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Lancaster County man’s death from airbag prompts lawsuit, national recall

Kershaw resident Joel Knight died last month after his Ford pickup struck a cow on this stretch of S.C. 522 in Lancaster County. Knight’s family has filed a lawsuit alleging that his death was the result of a faulty airbag manufactured by a company with a history of defective products.
Kershaw resident Joel Knight died last month after his Ford pickup struck a cow on this stretch of S.C. 522 in Lancaster County. Knight’s family has filed a lawsuit alleging that his death was the result of a faulty airbag manufactured by a company with a history of defective products.

A Lancaster County man who was killed when his pickup struck a cow last month would still be alive had it not been for the truck’s defective airbag deploying violently, shooting a piece of shrapnel through his neck and spine, his family says in a lawsuit filed this week.

Joel Knight, 52, died Dec. 22 after his 2006 Ford Ranger hit a cow on S.C. 522 as he was driving to work, authorities have said. He was wearing a seatbelt, but an attorney representing Knight’s family says the truck’s airbag – the manufacturer of which is accused in multiple cases of injury and death resulting from defective products – ruptured violently. A piece of shrapnel from the exploding device pierced Knight’s neck and spine.

A suit filed this week by Knight’s estate accuses Ford Motor Company and Tokyo-based Takata Corp. of cutting corners by knowingly producing, purchasing and installing airbags they knew were defective and dangerous.

“They’ve been having problems, known defects and deaths since 2003 – for more than a decade,” said Drew Creech of Elrod Pope Law Firm in Rock Hill, which is representing the family. “It’s a problem they’ve known about and they made a deliberate decision not to recall.”

The lawsuit claims Ford and Takata knew of multiple cases of people being injured or killed by exploding airbags, including a pregnant Malaysian woman who died in July 2014 after a wreck and fatal airbag rupture similar to the one that killed Knight. And yet, the suit alleges, Takata and Ford still “put profits ahead of safety” by continuing to produce and install the defective airbags.

The inflator devices in question were developed by Takata in the late 1990s to make airbags more compact, reduce the toxic fumes earlier airbag models emitted and to save costs and maximize profit for Takata, the complaint states. The redesigned airbags are inflated by an ammonium nitrate-based explosive encased in a metal canister.

“Over time, it becomes highly volatile and it causes an explosion much greater than normally anticipated,” Creech said. When the airbag deploys, the metal cylinder inside the canister ruptures in half and shoots out of the canister “like a bullet coming out of a rifle barrel.”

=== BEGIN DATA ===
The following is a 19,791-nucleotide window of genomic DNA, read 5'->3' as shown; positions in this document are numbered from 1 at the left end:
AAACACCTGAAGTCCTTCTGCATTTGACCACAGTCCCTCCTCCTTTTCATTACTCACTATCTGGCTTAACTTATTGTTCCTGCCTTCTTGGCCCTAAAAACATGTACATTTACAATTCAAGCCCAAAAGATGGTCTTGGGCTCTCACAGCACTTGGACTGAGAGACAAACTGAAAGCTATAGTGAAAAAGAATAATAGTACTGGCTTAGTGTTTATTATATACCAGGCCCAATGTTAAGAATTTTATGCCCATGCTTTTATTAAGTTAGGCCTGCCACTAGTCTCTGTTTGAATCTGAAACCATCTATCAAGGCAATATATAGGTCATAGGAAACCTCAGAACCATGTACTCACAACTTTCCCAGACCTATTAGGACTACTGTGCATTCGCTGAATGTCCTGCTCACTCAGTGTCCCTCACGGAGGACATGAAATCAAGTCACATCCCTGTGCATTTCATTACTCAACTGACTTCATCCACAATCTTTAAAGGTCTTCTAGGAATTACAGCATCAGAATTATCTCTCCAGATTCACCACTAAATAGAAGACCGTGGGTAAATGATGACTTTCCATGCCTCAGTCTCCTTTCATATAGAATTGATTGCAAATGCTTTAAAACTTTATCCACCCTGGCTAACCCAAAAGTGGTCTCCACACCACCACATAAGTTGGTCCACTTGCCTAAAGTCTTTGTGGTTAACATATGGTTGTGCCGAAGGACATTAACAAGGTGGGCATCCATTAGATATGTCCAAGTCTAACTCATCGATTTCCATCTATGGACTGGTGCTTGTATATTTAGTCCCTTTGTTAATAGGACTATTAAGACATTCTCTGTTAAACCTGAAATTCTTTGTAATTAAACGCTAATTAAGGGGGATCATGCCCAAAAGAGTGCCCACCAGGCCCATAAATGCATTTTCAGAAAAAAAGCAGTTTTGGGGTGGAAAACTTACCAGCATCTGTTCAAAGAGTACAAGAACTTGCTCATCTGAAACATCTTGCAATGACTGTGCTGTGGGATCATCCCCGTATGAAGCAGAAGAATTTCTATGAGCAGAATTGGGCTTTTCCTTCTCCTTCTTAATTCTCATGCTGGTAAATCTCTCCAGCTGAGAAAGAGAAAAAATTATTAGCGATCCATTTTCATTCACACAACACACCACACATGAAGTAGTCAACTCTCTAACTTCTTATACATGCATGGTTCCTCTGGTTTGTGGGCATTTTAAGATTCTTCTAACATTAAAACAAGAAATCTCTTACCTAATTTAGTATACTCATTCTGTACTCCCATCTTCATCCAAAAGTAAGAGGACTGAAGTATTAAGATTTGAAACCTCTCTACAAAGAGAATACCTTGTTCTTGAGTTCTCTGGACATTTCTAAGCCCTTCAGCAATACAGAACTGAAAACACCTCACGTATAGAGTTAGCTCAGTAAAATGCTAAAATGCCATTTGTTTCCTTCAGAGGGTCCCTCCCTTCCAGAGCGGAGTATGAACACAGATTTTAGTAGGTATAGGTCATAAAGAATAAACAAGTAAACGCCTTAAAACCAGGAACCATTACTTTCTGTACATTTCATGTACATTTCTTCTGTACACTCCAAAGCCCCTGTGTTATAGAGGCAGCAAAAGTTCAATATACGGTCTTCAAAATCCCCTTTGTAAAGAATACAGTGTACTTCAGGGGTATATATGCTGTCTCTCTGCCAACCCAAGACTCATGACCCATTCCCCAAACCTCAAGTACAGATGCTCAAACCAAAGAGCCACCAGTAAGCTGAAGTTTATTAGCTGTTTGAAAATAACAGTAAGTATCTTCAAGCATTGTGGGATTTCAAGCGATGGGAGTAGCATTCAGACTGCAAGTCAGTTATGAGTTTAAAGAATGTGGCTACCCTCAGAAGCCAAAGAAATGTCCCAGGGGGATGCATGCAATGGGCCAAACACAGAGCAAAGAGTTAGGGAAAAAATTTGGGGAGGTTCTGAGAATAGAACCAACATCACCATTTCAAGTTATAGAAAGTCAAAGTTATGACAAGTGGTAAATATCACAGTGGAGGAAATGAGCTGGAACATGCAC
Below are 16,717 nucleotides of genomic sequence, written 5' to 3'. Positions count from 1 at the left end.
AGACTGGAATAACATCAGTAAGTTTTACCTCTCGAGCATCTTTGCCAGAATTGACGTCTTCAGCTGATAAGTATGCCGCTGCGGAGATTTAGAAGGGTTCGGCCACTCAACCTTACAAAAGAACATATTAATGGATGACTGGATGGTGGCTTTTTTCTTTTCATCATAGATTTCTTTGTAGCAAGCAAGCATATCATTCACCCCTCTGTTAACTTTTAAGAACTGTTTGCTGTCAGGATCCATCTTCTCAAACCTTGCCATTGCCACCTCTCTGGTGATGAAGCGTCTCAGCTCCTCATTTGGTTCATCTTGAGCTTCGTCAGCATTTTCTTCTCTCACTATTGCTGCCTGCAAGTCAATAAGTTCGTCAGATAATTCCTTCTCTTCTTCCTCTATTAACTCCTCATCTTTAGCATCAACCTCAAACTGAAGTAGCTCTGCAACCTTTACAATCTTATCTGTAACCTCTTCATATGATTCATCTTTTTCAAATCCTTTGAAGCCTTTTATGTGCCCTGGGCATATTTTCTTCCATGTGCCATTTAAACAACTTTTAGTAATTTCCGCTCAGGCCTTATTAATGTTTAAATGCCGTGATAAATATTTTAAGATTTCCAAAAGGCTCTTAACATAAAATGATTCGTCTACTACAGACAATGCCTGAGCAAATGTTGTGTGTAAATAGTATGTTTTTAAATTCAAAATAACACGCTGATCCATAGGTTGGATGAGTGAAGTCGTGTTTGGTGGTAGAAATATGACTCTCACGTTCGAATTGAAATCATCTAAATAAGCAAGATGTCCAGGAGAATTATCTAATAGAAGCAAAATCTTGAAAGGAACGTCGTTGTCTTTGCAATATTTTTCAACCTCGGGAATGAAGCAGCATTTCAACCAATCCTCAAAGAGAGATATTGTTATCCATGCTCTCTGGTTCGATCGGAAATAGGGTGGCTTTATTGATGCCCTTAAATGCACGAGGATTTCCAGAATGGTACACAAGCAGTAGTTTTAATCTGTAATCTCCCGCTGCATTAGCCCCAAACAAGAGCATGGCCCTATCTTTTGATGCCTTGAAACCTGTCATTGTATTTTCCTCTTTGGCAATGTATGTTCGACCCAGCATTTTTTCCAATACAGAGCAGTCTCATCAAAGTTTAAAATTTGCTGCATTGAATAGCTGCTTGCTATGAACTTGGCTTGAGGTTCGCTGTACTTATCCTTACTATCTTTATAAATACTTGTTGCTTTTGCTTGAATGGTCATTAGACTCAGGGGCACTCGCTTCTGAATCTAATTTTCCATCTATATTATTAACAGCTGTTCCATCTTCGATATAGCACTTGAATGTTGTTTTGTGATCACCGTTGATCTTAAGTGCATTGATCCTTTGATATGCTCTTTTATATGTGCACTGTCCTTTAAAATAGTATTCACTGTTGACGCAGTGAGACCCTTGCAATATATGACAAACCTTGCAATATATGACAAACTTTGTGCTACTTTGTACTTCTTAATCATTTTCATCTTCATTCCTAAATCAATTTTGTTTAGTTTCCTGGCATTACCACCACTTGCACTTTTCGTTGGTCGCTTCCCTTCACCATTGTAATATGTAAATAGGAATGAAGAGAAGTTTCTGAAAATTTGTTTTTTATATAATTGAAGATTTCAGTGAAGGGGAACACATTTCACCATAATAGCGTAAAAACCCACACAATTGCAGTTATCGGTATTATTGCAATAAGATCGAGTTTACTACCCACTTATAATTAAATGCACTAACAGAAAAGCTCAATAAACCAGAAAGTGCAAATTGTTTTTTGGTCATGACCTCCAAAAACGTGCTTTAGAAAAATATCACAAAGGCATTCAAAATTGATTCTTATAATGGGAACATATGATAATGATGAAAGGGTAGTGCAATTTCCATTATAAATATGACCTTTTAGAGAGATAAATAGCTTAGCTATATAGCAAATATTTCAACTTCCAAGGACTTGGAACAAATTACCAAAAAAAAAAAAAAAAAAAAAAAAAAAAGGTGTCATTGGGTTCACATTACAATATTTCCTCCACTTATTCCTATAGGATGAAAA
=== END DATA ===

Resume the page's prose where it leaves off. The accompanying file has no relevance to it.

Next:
The complaint references an additional case of an “otherwise non-catastrophic” collision that involved an exploding airbag. In that case, police opened a homicide investigation because they believed the deceased driver had been stabbed multiple times in the head and neck before the victim crashed her car. The wounds were actually the result of a Takata airbag exploding, sending metal and plastic fragments into her body.

Creech said Ford and Takata recalled only a handful of vehicles despite knowing of many such cases, including the crash that killed the Malaysian woman, whose Honda had the same airbag and inflator model as Knight’s Ford Ranger.

“Ford was certainly aware of her death, aware of the massive (Takata airbag) recall, yet Ford chose not to recall the Ford Rangers,” Creech said. “They eventually did a very limited recall in a very select few states for the 2004 and 2005 Ford Ranger. They never recalled the 2006 Ford Ranger at all, even though they knew the same inflator model was in the Ranger.”

Knight is believed to be the ninth person killed in the United States as a result of the defective airbags, federal regulators say. His death last month prompted Takata and Ford to expand a recall this week to include trucks made from 2004 through 2006 in the U.S. and Canada. Ford alone is recalling 391,000 Rangers made during that time.

Federal regulators say this latest recall will affect about 5 million vehicles, including those made by Audi, BMW, Ford, Honda, Mazda, Mercedes Benz, Saab and Volkswagen. Click here or visit SaferCar.gov to see if your vehicle is included in the recall.

Creech said the recall is a small solace to Knight’s family, still grieving from a loss caused by a device that was intended to save lives.

“What we hope is that auto manufacturers who continue to have these defective airbags will begin making pre-emptive recalls and not wait till yet another death occurs before they issue the next set of recalls,” he said. “... If but for those airbags, Joel Knight would have gotten out of that car, he would have gone back home and he would have had supper with his wife and continue to be with everybody today.”

The suit also names the owner of the cow on S.C. 522 as a defendant. The defendants have 30 days to respond to the complaint after being served. Creech said it’s too early to discuss whether they would be open to accepting a settlement.

“Our heartfelt condolences go out to the driver's family," Takata has said in statements to multiple outlets. “We are cooperating fully with regulators and our automotive customers and continue to take aggressive action to advance vehicle safety, including through our ongoing testing efforts, replacement kit production and raising consumer awareness of recalled vehicles.”

Teddy Kulmala: 803-329-4082, @teddy_kulmala

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